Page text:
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6 Chef’s Specials – Some of Cook’s best innings

The former England captain has announced he will be retiring from international cricket this summer.

Alastair Cook has announced his impending retirement from international cricket (Nick Potts/PA)
Alastair Cook has announced his impending retirement from international cricket (Nick Potts/PA)

Throughout his Test career, Alastair Cook has been renowned for his remarkable powers of concentration at the crease.

Here, Press Association Sport recalls six of the best innings in his record-breaking career:

NAGPUR 2005/06 (104 not out, v India)

Alastair Cook marked his Test debut by scoring 60 and an unbeaten 104 in the first Test against India in Nagpur (Rebecca Naden/PA)

On debut, less than two days after flying 6,000 miles from an A tour in the West Indies to replace Marcus Trescothick, a 21-year-old Cook put his first Test half-century on the board. In his second attempt, he reached three figures for the first time – a remarkable achievement which served notice of an extraordinary career to come.

BRISBANE 2010/11 (235no, v Australia)

Alastair Cook (centre), Jonathan Trott (left) and Andrew Strauss (right) all made centuries as England ran up 517 for one in the second innings in Brisbane (Gareth Copley/PA)

The most memorable of all his centuries perhaps, this double gave England the belief they needed at the start of their first Ashes series victory down under in almost a quarter-of-a-century. Andrew Strauss’ tourists looked washed-up at the Gabba, with a 221-run first-innings deficit. But Cook, his captain and Jonathan Trott had other ideas – closing out the stalemate on 517 for one declared. He batted a mere 625 minutes, facing 428 balls.

EDGBASTON 2011 (294 v India)

Alastair Cook made his highest Test score against India at Edgbaston in 2011 (Rui Vieira/PA)

Purpose-driven, as England went to the top of the world rankings with an innings-and-242-run win, this demands inclusion too for sheer volume. As with his other tour-de-force efforts, there was so much to admire if relatively little to excite in almost 13 hours of crease occupation. Afterwards, typically,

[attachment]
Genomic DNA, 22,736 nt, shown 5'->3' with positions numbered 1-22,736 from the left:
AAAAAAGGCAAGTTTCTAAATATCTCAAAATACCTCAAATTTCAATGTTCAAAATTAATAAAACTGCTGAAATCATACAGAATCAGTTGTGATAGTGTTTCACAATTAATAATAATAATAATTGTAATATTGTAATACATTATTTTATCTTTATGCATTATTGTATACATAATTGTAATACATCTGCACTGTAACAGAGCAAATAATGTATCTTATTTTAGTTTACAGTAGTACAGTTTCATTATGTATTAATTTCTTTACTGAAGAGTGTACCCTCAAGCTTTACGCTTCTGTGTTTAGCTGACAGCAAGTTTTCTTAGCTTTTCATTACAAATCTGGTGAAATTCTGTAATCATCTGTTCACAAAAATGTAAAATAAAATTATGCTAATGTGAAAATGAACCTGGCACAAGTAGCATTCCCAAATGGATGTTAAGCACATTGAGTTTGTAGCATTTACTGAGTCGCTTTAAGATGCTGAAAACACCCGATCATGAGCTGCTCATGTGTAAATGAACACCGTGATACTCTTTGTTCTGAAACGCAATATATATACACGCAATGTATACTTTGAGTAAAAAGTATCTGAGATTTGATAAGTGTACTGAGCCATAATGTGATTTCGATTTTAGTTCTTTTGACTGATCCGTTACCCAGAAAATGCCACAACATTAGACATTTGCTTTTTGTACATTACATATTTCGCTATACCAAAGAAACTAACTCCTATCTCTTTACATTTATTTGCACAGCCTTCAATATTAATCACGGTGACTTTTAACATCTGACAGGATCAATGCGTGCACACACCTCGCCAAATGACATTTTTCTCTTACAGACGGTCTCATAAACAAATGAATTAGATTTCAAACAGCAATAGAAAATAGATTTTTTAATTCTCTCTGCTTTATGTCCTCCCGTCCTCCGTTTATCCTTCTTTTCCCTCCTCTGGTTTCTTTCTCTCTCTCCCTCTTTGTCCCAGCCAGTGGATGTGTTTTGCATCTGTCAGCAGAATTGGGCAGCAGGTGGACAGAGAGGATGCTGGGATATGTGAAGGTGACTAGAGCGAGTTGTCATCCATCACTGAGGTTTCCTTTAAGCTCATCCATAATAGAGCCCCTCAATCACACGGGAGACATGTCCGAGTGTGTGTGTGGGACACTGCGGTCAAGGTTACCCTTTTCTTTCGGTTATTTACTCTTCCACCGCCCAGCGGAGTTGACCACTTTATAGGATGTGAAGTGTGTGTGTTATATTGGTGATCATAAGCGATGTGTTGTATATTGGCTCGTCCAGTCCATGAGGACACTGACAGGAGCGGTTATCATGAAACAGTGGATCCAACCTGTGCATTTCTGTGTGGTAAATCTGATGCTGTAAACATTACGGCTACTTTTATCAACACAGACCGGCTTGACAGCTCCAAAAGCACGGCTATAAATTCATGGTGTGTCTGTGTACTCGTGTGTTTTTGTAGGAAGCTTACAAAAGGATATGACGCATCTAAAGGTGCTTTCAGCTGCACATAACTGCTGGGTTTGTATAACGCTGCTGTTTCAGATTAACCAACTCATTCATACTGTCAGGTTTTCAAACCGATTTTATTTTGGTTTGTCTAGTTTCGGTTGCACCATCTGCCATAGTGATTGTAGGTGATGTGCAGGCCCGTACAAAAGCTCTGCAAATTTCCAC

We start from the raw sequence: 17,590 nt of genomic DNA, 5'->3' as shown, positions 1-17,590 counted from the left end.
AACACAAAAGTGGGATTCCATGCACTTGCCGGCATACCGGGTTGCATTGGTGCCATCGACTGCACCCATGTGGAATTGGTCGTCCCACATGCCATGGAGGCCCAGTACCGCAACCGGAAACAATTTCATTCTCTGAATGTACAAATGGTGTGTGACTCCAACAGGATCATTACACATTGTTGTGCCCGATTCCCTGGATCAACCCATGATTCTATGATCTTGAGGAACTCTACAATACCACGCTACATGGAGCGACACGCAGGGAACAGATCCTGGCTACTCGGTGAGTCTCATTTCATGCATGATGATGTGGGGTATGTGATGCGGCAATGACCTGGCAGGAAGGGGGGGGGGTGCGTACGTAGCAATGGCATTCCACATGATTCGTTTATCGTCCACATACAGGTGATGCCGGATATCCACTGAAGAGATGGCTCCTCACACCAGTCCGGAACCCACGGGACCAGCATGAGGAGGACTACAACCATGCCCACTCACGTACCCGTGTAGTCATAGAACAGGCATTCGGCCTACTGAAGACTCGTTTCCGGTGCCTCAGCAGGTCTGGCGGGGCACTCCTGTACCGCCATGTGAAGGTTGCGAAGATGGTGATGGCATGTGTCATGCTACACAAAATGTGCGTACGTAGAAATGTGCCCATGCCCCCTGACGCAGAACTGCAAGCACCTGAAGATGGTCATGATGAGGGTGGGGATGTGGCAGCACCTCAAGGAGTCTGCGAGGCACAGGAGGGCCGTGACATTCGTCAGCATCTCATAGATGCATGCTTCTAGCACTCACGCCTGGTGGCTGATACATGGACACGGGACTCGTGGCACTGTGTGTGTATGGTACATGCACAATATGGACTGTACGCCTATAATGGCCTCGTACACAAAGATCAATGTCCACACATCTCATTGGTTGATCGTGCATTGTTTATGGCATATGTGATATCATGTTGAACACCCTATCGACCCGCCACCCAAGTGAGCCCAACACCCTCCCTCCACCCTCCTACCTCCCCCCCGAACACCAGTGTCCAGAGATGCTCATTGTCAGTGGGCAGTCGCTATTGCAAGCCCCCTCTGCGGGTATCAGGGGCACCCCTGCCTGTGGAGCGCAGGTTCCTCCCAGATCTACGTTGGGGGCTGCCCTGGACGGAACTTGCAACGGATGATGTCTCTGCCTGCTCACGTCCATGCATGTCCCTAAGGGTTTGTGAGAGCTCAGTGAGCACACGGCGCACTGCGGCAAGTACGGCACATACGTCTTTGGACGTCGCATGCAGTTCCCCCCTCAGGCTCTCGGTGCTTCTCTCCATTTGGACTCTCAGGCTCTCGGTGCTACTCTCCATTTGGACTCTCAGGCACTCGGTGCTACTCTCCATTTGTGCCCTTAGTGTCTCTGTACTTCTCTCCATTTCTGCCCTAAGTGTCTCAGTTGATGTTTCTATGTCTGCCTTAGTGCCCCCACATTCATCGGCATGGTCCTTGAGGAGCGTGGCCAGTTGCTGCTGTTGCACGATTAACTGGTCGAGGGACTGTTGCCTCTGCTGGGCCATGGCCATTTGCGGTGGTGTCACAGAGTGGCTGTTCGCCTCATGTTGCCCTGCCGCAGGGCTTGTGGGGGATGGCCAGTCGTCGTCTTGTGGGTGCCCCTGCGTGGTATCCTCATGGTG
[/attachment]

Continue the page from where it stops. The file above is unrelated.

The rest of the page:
Cook was most concerned not about the runs he had scored but the six more he did not.

AHMEDABAD 2012/13 (176, v India)

England captain Alastair Cook starred in a losing cause during the first Test against India in Ahmedabad (Anthony Devlin/PA)

No glorious victory, or even a draw, for this forerunner of the marathon 263 he would undertake three winters later against Pakistan in similar conditions in Abu Dhabi. His Ahmedabad statement of intent was the first of Cook’s three centuries on a tour which brought England their first series success in India since he was in nappies. Following on, he played a near lone hand – Matt Prior provided most support – and it appeared in vain en route to a nine-wicket defeat. But once again, he had demonstrated what was possible – and after two more brilliant Cook hundreds in the next two Tests, England went on to prevail 2-1 on his maiden tour as captain.

LORD’S 2015 (162, v New Zealand)

Alastair Cook (left) and Ben Stokes (right) both made memorable second-innings centuries against New Zealand at Lord’s in 2015 (Nigel French/PA)

There was rich context here, at the start of an Ashes summer and with plenty of chattering still going on about Cook’s captaincy amid much administrative change above him. He dug in manfully and with great skill, for his first home century in almost two years – and after Ben Stokes took his cue with a blistering century, the fastest ever at Lord’s, England turned likely defeat into a dramatic, heartening and emphatic win.

MELBOURNE 2017 (244* v Australia)

Alastair Cook’s unbeaten 244 at the MCG helped England avoid a series whitewash against Australia (Jason O’Brien/PA)

It was in a losing cause in the series overall, but, if Cook fails to make treble figures this week, this knock will go down as his last Test century. It was an important innings too, stopping the rot and the prospect of a whitewash on a dismal Ashes tour, far removed from the glorious one of 2010/11. Cook faced 409 balls across nearly 11 hours, Joe Root’s 61 his nearest rival. It was also an important reminder at the time, for those who said Cook was finished. He was not.

Press Association

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